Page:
The territory, which constituted the southern part of modern Estonia (including the island of Ösel ceded by Denmark after the Treaty of Brömsebro) and the northern part of modern Latvia (the Vidzeme region), represented the conquest of the major part of the Polish-Lithuanian Duchy of Livonia during the 1600–1629 Polish-Swedish War.

Latvian language

LatvianLatvian-languageLettish
Latvian is the official language.
It is the language of Latvians and the official language of Latvia as well as one of the official languages of the European Union.

State continuity of the Baltic states

legal continuity of the Baltic stateslegal continuity of the Lithuanian stateassert state continuity
It ended with the Declaration on the Restoration of Independence of the Republic of Latvia on 4 May 1990, and restoring de facto independence on 21 August 1991.
The official position of Russia is a continuation of the Soviet position that Estonia, Latvia, and Lithuania were not annexed by the Soviet Union but joined of their own accord in 1940.

Baltic region

BalticNortheastern Europethe Baltics
Latvia ( or ; Latvija, ), officially known as the Republic of Latvia (Latvijas Republika, ), is a country in the Baltic region of the Northern Europe.

History of the Jews in Latvia

Latvian JewsLatviaLatvian Jewish
Until World War II, Latvia also had significant minorities of ethnic Germans and Jews.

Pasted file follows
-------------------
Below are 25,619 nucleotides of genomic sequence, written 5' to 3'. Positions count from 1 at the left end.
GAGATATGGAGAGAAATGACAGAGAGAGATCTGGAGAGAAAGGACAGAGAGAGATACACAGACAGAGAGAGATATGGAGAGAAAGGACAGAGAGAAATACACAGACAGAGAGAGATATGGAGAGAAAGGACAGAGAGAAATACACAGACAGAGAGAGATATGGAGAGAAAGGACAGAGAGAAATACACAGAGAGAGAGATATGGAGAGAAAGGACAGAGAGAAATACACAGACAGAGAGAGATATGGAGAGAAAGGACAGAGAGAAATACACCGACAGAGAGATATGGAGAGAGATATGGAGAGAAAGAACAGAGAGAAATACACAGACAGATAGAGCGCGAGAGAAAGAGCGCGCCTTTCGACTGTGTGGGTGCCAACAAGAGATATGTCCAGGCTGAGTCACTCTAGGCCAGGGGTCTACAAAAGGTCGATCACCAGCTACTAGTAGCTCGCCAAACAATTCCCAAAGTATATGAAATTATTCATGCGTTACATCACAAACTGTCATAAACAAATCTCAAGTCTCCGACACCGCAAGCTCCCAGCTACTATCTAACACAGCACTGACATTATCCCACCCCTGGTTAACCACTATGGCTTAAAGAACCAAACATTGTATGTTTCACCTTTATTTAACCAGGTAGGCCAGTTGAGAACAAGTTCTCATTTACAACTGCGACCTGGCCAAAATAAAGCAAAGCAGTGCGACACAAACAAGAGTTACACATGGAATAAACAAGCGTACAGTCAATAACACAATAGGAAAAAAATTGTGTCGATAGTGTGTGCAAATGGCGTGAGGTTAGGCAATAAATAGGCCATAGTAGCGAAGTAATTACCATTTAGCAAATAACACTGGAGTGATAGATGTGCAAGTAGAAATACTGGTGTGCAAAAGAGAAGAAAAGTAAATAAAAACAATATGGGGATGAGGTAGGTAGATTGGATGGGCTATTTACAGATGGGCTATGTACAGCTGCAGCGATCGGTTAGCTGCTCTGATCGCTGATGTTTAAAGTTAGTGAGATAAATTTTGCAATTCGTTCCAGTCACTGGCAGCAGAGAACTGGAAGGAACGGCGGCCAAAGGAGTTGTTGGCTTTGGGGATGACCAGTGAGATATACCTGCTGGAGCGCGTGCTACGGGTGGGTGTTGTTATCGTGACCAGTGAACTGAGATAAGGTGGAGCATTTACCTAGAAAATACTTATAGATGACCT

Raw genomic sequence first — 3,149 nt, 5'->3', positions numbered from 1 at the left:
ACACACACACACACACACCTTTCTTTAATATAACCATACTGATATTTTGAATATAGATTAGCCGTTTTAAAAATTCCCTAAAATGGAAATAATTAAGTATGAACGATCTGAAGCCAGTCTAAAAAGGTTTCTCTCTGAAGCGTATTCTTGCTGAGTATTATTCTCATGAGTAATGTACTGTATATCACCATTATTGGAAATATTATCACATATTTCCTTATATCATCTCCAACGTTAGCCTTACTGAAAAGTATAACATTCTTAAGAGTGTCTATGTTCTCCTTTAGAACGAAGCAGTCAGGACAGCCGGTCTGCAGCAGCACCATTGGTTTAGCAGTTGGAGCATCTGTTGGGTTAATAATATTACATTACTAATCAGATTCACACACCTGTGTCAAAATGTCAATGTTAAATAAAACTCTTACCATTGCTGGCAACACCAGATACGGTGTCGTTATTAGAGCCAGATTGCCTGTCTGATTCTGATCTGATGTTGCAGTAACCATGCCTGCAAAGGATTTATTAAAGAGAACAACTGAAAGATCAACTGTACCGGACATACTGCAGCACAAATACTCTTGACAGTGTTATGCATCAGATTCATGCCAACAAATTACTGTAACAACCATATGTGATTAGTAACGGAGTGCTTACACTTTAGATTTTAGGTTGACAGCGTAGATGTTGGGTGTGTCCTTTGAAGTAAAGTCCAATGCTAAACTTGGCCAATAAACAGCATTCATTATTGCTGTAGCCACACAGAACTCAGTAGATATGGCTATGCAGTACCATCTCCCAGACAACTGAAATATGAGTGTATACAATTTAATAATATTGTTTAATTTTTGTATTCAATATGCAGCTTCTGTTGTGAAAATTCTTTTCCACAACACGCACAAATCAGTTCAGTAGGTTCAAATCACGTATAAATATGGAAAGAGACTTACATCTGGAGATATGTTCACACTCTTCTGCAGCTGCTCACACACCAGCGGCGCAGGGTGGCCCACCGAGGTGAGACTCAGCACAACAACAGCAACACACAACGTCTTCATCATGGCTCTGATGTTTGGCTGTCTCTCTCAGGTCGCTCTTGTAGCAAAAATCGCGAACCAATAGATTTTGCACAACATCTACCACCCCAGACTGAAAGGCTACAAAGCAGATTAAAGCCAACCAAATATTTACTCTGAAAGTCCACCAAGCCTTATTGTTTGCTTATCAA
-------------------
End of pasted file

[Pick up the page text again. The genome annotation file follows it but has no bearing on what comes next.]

The history of the Jews in Latvia dates back to the first Jewish colony established in Piltene in 1571.

Occupation of the Baltic states

Soviet occupationSoviet occupation of EstoniaSoviet occupation of Lithuania
However, as a consequence of centuries of Russian rule (1710–1918) and later Soviet occupation, 26.9% of Latvians are ethnic Russians, some of whom (14.1% of Latvian residents) have not gained citizenship, leaving them with no citizenship at all.
The occupation of the Baltic states involved the military occupation of the three Baltic states—Estonia, Latvia and Lithuania—by the Soviet Union under the auspices of the 1939 Molotov–Ribbentrop Pact in June 1940.

Non-citizens (Latvia)

non-citizensnon-citizenLatvian non-citizens
However, as a consequence of centuries of Russian rule (1710–1918) and later Soviet occupation, 26.9% of Latvians are ethnic Russians, some of whom (14.1% of Latvian residents) have not gained citizenship, leaving them with no citizenship at all.
Non-citizens (nepilsoņi) in Latvian law are individuals who are not citizens of Latvia or any other country, but who, in accordance with the Latvian law "Regarding the status of citizens of the former USSR who possess neither Latvian nor other citizenship", have the right to a non-citizen passport issued by the Latvian government as well as other specific rights.

Kārlis Ulmanis

Karlis UlmanisUlmanisK. Ulmanis